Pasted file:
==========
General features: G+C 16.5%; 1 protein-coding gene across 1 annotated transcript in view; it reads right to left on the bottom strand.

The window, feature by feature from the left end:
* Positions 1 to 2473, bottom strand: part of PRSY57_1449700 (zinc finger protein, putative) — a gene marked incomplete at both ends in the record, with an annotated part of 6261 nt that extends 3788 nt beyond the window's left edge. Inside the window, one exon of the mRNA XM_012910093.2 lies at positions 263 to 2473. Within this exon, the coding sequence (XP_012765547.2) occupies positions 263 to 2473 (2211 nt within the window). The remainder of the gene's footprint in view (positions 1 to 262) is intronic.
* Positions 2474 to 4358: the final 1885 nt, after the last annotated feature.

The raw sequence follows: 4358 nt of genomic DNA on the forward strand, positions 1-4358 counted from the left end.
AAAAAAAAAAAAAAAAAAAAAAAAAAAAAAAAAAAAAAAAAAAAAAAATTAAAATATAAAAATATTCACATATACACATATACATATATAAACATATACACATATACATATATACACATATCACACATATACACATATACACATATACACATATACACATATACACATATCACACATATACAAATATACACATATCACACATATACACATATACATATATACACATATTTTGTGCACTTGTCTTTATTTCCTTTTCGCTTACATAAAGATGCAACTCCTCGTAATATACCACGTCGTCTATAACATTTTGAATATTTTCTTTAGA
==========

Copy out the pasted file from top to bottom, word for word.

General features: G+C 16.5%; 1 protein-coding gene across 1 annotated transcript in view; it reads right to left on the bottom strand.

The window, feature by feature from the left end:
* Positions 1 to 2473, bottom strand: part of PRSY57_1449700 (zinc finger protein, putative) — a gene marked incomplete at both ends in the record, with an annotated part of 6261 nt that extends 3788 nt beyond the window's left edge. Inside the window, one exon of the mRNA XM_012910093.2 lies at positions 263 to 2473. Within this exon, the coding sequence (XP_012765547.2) occupies positions 263 to 2473 (2211 nt within the window). The remainder of the gene's footprint in view (positions 1 to 262) is intronic.
* Positions 2474 to 4358: the final 1885 nt, after the last annotated feature.

The raw sequence follows: 4358 nt of genomic DNA on the forward strand, positions 1-4358 counted from the left end.
AAAAAAAAAAAAAAAAAAAAAAAAAAAAAAAAAAAAAAAAAAAAAAAATTAAAATATAAAAATATTCACATATACACATATACATATATAAACATATACACATATACATATATACACATATCACACATATACACATATACACATATACACATATACACATATACACATATCACACATATACAAATATACACATATCACACATATACACATATACATATATACACATATTTTGTGCACTTGTCTTTATTTCCTTTTCGCTTACATAAAGATGCAACTCCTCGTAATATACCACGTCGTCTATAACATTTTGAATATTTTCTTTAGA